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Thursday, January 31, 2013

Keeping Your Eyes Open For The People You'll Meet

from Eric Koester





“Sounds great,” he said. “We’ll go to LA for the weekend, hang out with some friends at Startup Weekend and celebrate your birthday. It’ll be a blast.”

Those brief words between two friends and eventual business partners launched a whirlwind that would wind up becoming a new company, a new product, and most importantly – a team of incredibly talented individuals trying to build a new peer-to-peer platform for amazing entrepreneurs and small businesses. That was the start of Zaarly.

But let me back up just a bit. How do you go from a weekend birthday celebration to building a company powering a community of thirty-thousand entrepreneurs and over 500,000 users, raising funding from some amazing partners and investors, launching at South by Southwest in Austin, and convincing the likes of Ashton Kutcher and Meg Whitman to buy into your dream? Turns out that this weekend birthday celebration at Startup Weekend at CoLoft in Santa Monica was the perfect cocktail for a small team (and Zaarly’s three eventual co-founders) to stumble onto a way to power peer-to-peer commerce and catch the eyes of the broader startup ecosystem.

The reason this weekend in Los Angeles offered an amazing launching pad for our founding team of Bo Fishback, Ian Hunter and I to create our own jobs – and get the privilege to launch a company designed to help others build a business doing what they love – came down to people. In some ways the fact that the three of us were even in LA that weekend was the biggest miracle in the founding of Zaarly. None of us actually lived in LA. Ian had recently moved from LA to New York City and was only back that particular weekend to pick up his car and drive it back to NYC (ironically, he and his car never even made it back to New York.) Bo and his wife (who was pregnant at the time) had planned to spend that particular weekend in Madison, Wisconsin – but a last minute scheduling change at the hospital where Shelby was a Radiologist, opened the door for Bo to head to LA. And therefore, just one day prior to the fateful weekend, Bo booked his plane ticket to Southern California. The only reason I’d decided to jet down to LA for that weekend was that my wife was on the road interviewing at Universities for professorships and I was left alone on my birthday weekend to fend for myself – and where better to spend your birthday than with a bunch of other ‘startup people.’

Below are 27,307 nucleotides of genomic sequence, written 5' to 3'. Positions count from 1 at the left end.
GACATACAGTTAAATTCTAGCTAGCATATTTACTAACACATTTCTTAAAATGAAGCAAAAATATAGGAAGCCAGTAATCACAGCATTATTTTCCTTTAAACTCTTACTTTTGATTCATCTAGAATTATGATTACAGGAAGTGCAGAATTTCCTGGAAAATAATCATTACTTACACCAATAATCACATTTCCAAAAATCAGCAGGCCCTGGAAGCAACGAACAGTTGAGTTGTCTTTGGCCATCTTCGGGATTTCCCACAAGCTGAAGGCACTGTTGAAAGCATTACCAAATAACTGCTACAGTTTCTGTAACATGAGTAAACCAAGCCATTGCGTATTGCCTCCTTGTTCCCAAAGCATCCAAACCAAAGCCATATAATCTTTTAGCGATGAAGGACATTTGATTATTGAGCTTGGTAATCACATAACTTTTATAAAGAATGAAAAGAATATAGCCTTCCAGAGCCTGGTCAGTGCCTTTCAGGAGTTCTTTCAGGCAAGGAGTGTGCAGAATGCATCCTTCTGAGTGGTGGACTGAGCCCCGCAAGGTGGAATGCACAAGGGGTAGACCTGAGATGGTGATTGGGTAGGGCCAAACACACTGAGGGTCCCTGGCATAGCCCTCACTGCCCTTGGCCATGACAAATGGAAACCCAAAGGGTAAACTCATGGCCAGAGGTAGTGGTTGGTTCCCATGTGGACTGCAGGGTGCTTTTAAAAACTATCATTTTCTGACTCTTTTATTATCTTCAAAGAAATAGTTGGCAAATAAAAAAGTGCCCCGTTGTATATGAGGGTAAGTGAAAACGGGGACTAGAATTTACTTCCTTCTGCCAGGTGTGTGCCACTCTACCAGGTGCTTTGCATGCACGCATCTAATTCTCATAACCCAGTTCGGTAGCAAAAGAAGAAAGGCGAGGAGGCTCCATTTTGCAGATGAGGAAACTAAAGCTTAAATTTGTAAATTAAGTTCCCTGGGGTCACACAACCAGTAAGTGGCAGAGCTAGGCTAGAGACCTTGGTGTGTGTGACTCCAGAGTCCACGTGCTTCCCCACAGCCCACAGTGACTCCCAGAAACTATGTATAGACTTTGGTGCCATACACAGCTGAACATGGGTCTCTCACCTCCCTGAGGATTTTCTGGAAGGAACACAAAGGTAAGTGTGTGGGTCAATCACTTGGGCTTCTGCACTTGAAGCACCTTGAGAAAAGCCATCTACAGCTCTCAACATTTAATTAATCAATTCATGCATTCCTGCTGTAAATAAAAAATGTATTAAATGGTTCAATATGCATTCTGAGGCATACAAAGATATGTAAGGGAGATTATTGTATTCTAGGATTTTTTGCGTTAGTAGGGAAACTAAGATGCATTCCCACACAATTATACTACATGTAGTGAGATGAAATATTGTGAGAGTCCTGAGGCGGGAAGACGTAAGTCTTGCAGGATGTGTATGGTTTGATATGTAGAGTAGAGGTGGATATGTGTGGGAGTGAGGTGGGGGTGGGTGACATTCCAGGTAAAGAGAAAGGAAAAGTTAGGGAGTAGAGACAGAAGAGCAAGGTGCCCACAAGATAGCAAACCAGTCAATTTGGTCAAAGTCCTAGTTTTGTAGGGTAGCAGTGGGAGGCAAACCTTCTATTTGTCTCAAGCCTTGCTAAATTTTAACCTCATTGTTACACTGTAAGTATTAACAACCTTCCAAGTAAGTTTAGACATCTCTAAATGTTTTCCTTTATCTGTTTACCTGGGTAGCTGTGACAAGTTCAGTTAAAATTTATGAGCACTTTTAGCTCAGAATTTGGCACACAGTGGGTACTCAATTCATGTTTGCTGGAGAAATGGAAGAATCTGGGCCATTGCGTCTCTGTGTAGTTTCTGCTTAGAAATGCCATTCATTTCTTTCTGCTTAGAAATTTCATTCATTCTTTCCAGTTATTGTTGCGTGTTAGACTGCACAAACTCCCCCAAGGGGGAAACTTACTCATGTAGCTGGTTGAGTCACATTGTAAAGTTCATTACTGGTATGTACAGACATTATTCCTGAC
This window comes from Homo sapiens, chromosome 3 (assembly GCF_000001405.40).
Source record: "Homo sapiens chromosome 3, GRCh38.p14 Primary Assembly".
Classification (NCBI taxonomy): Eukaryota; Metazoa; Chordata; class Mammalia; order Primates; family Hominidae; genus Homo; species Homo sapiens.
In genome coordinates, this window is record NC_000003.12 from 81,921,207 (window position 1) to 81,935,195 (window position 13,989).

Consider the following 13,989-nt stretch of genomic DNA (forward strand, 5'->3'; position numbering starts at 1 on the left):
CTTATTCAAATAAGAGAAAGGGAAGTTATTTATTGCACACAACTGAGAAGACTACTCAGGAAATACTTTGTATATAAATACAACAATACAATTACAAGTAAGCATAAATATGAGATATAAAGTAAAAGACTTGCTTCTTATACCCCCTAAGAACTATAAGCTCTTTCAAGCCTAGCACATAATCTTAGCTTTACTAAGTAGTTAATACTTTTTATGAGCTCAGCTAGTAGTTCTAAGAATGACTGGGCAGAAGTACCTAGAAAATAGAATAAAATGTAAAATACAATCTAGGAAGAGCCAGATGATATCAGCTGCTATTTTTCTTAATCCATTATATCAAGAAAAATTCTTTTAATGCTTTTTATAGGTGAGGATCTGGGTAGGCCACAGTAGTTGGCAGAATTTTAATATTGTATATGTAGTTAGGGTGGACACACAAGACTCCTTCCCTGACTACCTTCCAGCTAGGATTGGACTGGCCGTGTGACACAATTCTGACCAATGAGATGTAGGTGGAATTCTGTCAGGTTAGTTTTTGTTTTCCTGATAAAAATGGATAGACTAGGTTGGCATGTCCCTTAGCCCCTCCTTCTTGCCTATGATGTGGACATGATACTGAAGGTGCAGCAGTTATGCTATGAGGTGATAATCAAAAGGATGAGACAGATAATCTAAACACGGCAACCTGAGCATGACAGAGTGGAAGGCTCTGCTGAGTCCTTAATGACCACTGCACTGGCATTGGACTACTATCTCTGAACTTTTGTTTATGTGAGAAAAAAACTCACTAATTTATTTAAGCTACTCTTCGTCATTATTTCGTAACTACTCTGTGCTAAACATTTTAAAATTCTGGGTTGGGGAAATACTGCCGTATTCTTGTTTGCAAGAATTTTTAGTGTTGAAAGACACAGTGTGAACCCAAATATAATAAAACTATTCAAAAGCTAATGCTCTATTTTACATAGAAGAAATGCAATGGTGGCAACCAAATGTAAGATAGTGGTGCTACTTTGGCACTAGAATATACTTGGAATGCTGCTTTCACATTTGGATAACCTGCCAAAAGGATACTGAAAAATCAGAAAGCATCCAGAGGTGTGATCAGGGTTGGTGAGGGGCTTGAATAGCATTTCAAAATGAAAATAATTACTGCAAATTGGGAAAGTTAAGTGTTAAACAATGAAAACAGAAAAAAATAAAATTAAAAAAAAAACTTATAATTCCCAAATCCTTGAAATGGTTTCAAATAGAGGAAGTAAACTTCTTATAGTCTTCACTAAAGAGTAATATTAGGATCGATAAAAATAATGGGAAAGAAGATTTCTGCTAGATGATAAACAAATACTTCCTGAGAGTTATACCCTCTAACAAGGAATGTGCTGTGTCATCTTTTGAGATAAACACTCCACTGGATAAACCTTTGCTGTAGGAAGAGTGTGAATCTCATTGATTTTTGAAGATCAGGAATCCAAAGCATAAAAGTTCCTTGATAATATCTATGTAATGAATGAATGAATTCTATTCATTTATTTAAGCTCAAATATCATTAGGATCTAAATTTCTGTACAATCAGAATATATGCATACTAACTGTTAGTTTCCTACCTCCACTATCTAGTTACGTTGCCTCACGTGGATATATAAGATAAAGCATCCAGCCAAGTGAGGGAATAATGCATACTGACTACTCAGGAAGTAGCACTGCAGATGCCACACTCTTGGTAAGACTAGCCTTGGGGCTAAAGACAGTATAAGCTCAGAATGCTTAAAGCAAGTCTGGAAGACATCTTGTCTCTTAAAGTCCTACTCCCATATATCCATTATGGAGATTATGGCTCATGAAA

Three individuals with more reasons not to be in LA found a way to meet and work together on a simple concept for that weekend for the first time. This shared bonding experience building something important together was perhaps the best interview for a cofounder you could have. Without any expectations and just a few short days to create something, we focused on what truly mattered – doing something we were proud of. And that’s what has taken Zaarly from a weekend project led by three basic strangers to a full blown company and team of nearly fifty people focused on helping other local entrepreneurs pursue their own dreams.

That’s the power of entrepreneurship – you create a place you want to work and want to be, and work with people you enjoy. And in a small, windowless conference room in Santa Monica surrounded by a hundred other entrepreneurs, we found that place, that problem and those people that would become Zaarly. Turns out, sometimes you find a way to create your own job just by showing up – and keeping your eyes open for the amazing people you might meet.

In the end, my friend and cofounder Bo’s words were quite prophetic: that particular weekend definitely was a blast. But what he could never have known was that that ‘blast’ was really just getting started.

Eric Koester is a serial entrepreneur and most recently founded Zaarly.com, a peer-to-peer marketplace to discover hand-curated local service providers. Eric is also a board member for Startup Weekend. You can read more at www.ekoester.com.. This was published on StartupWeekend, and used here with permission.


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